Advocacy groups warn that because it’s up to judges to determine whether to delay eviction cases, the program may not solve Virginia’s eviction issue.
Gov. Ralph Northam’s rent relief program is scheduled to go into effect on Monday, one day after the statewide freeze on evictions ends, which would leave thousands of Virginians at risk of losing their homes. However, some advocacy groups fear that this program won’t be enough.
Launched by the Virginia Department of Housing and Community Development (DHCD), the Virginia Rent and Mortgage Relief Program (RMRP) will use $50 million in CARES Act funding to cover payments for applicants.
The DHCD states that the program is designed to support and ensure housing stability across the commonwealth during the COVID-19 pandemic. You may qualify for RMRP if any of these apply:
- You have been laid off.
- Your place of employment has closed.
- Your hours of work have been reduced.
- You must stay at home to care for children due to the closure of daycares or schools.
- You have lost child or spousal support.
- You have been unable to find employment due to COVID-19.
- You are unable/unwilling to participate in previous employment due to a high risk of severe illness due to COVID-19.
“I urge all landlords and lenders to partner with the state on this effort so that we can help families get current on their rental and mortgage payments,” Northam said in an interview with WRIC.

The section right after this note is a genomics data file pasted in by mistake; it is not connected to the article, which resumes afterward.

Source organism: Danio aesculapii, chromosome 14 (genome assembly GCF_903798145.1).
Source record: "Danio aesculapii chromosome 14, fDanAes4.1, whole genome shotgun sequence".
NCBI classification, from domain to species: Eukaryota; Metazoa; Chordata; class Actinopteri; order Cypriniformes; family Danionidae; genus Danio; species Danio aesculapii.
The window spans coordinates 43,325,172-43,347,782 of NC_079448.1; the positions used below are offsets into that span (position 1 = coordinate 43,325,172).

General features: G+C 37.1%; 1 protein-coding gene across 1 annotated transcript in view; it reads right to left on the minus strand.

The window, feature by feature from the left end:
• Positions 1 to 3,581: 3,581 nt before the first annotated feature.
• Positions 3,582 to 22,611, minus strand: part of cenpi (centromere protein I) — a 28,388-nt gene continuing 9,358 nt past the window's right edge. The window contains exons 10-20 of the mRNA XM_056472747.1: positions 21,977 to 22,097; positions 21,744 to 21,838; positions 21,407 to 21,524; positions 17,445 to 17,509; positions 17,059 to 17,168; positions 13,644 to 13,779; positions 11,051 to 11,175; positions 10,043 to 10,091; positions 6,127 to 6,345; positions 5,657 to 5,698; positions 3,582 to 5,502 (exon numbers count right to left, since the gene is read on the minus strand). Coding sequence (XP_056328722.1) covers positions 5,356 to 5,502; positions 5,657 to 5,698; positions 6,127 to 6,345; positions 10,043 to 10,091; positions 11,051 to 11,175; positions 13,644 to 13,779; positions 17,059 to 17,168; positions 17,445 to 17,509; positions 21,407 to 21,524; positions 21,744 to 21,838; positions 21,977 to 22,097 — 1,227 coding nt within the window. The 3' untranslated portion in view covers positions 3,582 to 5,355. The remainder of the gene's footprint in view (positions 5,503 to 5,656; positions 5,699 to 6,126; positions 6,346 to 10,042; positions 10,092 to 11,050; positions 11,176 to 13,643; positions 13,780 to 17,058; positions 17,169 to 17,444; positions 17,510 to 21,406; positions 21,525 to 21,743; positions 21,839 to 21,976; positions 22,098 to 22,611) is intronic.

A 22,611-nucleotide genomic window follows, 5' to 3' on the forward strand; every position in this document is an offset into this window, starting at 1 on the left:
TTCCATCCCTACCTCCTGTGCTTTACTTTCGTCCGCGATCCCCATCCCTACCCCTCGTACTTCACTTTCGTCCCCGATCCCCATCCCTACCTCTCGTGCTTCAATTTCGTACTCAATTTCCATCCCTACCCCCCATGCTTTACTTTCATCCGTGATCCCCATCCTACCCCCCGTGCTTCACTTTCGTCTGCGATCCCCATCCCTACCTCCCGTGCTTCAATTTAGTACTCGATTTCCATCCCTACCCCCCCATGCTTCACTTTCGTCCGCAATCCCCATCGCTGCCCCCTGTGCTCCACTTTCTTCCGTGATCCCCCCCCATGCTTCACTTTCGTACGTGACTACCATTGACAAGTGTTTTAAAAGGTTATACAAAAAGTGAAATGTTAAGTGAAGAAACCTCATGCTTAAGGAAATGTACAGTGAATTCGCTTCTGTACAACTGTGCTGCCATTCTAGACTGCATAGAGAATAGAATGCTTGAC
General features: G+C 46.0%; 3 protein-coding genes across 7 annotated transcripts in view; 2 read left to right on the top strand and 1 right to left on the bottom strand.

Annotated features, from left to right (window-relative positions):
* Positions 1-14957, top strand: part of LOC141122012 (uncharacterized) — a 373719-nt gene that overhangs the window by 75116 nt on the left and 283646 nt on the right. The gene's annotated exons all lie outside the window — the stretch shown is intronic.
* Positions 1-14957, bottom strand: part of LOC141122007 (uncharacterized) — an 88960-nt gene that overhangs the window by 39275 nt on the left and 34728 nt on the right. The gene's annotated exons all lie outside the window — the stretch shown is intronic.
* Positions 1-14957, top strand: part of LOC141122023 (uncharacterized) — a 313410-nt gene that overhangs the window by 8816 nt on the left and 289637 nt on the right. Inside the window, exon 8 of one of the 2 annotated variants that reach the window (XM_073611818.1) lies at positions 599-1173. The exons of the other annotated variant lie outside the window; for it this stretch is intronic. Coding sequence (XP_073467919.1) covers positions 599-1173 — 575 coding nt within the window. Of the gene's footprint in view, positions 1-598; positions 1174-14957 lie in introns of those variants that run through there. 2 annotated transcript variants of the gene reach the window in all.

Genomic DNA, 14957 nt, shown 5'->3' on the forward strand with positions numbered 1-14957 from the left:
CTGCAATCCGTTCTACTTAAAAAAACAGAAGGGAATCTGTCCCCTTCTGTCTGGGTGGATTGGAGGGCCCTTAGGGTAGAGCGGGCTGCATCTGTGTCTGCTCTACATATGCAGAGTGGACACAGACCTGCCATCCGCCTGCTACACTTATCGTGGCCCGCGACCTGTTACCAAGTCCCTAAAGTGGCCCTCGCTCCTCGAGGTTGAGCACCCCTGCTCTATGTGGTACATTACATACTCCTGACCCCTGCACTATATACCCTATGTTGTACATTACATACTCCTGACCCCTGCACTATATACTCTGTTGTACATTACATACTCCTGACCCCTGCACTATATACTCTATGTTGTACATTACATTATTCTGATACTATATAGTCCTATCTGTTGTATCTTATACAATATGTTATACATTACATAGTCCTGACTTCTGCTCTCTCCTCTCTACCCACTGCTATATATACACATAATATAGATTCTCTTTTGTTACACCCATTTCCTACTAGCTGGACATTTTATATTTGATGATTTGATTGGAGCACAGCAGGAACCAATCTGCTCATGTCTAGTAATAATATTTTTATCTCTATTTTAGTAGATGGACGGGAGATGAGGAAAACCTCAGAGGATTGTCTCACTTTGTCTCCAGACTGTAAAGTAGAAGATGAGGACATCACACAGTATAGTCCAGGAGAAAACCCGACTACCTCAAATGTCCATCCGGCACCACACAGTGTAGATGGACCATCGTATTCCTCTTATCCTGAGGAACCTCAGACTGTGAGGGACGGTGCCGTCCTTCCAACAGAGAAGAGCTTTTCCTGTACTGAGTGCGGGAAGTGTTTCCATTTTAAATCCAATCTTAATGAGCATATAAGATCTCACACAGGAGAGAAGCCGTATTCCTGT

The governor has also called on local judges to help. In a letter to the chief general district court judges across the state, Northam asked courtrooms to delay hearing eviction cases until July 20 to allow tenants who need assistance time to apply.
However, advocacy groups warn that leaving this decision to the judges’ discretion may not solve Virginia’s eviction issue. The Legal Aid Justice Center stated that the only way to protect residents facing eviction is to extend the statewide eviction freeze.
“Rent relief cannot be rushed. Virginia must take time to hear from stakeholders and make sure the program provides meaningful and sustained relief to those who are most at risk of eviction and COVID-19,” said the center in a statement. “Meanwhile, tenants should not have to fear that the expiration of the Supreme Court’s order means homelessness is imminent.”
Northam has stated that the eviction moratorium extension was only a temporary measure to give the state time to put together the rent relief program.
Until July 20, the program will prioritize households with a gross income equal or below 50% of the area median income (AMI). Afterwards, priority will be given to households with an income equal or lower than 80% of AMI.